The mapping focused on HCVs 1-4 areas and HCS forests because relevant island-wide data were available. But this does not mean HCV 5 and 6 (livelihood and cultural values) are absent. Spatial data on their presence simply does not exist in the public domain though it is always highly likely that HCV 5 and 6 are present wherever local people rely on natural resources. Thus, it will be important to follow up Hamurni’s indications with detailed field-based assessments and participatory mapping that will capture the knowledge and views of local communities.
Mapping HCVs and HCS forest for landscapes and jurisdictions
The HCV and HCS approaches are often used together to identify areas important for conservation and livelihoods. Coordinating the use of both approaches brings efficiencies (e.g. when data can contribute to both HCV and HCS forest identification results and stakeholder consultation can be done simultaneously). By using both approaches together in landscapes and jurisdictions companies, conservationists and other stakeholders can aim to identify and conserve more of the potential values present. Joint screening considers the likelihood that values are present, conducts indicative mapping and information gathering. It then analyses the possible threats to those HCVs and HCS forest and provides results to spark discussion, make recommendations and prioritize actions.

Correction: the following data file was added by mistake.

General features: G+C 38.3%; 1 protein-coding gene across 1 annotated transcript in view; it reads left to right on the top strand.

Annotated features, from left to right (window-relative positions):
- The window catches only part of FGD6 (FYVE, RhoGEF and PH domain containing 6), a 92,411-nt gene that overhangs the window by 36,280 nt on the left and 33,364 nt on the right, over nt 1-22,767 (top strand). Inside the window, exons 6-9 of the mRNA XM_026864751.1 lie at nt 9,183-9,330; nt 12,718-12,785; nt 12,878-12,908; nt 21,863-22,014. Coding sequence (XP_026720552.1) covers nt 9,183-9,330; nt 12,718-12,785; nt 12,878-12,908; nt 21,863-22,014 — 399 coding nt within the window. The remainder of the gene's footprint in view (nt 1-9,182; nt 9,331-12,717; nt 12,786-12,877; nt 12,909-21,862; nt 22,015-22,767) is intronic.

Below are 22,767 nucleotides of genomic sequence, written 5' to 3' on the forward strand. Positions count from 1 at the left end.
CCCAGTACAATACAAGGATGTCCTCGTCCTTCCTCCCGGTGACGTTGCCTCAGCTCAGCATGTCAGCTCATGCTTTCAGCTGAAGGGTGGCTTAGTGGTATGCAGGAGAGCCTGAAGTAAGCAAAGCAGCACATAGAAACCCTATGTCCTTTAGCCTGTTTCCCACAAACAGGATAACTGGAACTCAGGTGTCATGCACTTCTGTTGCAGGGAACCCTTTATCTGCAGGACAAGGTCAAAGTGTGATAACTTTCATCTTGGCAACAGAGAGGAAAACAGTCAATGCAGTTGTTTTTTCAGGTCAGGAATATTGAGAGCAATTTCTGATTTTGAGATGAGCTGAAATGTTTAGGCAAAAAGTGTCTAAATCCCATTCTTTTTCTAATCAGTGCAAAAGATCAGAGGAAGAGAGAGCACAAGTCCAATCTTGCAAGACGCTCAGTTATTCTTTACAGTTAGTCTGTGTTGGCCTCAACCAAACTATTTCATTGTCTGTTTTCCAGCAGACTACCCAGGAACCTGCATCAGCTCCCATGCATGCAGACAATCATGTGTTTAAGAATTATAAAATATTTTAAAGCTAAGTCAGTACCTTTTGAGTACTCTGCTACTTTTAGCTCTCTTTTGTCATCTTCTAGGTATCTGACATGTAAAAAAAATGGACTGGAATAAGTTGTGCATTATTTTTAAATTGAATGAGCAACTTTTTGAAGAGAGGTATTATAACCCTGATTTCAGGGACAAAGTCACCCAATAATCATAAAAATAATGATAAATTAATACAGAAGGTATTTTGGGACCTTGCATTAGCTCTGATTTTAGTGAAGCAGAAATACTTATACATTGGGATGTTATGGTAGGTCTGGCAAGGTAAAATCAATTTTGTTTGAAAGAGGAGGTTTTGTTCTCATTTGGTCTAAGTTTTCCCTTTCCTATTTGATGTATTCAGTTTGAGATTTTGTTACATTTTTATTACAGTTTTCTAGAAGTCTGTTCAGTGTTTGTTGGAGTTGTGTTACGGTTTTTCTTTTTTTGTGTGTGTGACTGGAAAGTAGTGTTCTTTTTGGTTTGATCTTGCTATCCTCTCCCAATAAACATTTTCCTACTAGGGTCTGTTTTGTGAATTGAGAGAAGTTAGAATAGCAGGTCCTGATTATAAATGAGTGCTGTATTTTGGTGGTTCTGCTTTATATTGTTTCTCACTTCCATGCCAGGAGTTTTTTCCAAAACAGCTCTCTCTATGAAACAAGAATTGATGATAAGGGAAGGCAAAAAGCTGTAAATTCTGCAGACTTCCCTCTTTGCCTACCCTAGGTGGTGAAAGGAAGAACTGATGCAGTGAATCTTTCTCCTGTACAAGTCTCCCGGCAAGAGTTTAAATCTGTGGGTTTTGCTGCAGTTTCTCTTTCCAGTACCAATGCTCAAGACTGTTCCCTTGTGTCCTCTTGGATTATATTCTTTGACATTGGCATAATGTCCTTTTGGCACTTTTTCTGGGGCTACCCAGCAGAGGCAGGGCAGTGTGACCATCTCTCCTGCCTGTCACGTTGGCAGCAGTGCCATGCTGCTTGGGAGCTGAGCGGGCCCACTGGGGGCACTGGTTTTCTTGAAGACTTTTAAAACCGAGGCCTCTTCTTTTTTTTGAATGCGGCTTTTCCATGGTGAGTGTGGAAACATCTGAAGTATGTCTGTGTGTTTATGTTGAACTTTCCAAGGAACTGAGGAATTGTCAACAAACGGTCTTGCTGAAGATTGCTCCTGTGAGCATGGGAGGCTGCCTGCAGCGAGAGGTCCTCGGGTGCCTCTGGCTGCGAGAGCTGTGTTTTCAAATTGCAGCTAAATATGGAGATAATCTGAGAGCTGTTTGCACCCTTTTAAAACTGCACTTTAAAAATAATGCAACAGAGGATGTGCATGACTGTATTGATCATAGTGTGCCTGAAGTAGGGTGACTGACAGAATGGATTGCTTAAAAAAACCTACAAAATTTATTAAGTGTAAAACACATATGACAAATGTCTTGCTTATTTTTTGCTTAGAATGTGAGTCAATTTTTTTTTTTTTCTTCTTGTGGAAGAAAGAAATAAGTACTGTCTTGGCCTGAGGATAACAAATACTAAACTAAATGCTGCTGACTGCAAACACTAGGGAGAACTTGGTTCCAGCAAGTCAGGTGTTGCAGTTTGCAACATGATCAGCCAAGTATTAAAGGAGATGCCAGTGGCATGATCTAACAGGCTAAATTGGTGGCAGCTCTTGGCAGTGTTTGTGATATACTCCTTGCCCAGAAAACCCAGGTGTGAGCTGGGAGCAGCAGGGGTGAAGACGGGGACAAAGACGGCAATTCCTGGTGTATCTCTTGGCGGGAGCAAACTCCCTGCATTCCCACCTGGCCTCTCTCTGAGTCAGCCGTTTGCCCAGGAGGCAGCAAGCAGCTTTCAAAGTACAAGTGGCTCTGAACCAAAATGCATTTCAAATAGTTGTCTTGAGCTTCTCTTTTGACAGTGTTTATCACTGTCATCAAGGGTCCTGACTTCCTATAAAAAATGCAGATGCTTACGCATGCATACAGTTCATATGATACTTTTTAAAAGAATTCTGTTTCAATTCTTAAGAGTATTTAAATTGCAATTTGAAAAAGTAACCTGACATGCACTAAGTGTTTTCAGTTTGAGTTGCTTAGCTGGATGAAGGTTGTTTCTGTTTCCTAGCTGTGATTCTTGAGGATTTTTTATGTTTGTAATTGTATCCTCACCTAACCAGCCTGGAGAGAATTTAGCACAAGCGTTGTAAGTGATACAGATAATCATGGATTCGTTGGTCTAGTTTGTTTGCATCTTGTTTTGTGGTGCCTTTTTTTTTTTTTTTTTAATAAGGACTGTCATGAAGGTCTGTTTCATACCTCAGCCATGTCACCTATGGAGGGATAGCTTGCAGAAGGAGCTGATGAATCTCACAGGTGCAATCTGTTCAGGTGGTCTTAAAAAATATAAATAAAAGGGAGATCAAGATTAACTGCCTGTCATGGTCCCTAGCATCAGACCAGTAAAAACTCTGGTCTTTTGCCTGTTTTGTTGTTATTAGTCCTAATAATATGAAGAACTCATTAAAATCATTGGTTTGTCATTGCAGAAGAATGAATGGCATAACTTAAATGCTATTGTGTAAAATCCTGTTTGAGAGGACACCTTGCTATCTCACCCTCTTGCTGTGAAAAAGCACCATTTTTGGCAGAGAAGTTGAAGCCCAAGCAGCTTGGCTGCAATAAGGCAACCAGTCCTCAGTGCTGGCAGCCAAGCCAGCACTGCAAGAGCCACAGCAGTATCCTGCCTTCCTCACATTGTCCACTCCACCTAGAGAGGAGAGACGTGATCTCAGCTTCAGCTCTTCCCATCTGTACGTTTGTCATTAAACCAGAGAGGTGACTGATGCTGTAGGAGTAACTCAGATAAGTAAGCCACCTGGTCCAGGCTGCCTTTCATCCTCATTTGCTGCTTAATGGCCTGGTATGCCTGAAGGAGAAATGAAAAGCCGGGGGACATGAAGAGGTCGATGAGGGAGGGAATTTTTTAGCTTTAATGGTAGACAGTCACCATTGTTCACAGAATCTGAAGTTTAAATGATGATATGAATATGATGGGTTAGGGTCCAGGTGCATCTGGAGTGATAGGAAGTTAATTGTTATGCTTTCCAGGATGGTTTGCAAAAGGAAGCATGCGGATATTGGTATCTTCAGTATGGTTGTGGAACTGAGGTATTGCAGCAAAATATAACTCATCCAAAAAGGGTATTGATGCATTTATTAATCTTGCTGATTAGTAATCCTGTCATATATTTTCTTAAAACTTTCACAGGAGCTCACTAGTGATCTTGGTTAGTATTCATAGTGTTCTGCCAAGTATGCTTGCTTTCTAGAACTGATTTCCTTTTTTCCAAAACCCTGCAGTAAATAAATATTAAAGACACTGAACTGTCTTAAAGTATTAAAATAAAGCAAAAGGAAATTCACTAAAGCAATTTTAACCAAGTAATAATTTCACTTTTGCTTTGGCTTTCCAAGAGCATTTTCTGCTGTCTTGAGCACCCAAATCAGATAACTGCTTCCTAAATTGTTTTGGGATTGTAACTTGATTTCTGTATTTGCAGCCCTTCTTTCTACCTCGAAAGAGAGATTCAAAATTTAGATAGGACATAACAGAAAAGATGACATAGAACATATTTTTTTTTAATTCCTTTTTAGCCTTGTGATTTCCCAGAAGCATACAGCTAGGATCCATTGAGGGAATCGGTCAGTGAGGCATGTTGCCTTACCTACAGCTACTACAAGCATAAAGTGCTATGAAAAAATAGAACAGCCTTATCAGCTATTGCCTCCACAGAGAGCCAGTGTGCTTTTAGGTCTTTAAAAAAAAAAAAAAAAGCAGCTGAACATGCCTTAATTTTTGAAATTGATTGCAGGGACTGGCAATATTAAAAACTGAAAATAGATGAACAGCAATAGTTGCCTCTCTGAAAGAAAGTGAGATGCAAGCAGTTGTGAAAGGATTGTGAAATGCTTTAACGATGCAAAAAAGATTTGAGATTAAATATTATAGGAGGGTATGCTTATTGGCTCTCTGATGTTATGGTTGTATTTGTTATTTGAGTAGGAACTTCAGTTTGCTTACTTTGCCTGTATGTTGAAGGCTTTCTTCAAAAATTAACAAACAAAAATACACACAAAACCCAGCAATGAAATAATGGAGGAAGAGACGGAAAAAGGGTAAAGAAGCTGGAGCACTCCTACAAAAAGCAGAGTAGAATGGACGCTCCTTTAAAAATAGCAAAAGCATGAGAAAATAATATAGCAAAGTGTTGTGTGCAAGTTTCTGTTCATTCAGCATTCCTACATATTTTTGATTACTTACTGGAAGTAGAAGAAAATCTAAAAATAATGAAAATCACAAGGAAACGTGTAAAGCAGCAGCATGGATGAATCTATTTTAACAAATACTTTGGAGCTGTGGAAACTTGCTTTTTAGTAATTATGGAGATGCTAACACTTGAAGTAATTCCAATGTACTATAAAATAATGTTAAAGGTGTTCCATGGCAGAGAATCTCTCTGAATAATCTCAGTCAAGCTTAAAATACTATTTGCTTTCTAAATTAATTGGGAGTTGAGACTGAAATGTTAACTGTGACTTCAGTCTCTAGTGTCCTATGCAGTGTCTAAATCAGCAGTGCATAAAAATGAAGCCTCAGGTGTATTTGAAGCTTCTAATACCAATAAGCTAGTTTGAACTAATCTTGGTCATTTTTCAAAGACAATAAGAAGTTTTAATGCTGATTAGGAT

For information on HCV Screening, contact Ellen Watson at HCVN: firstname.lastname@example.org
To learn more about this work contact Kokok Yulianto from WWF Indonesia: email@example.com
For information on indicative HCS forest mapping contact Jonathan Byers at HCSA: firstname.lastname@example.org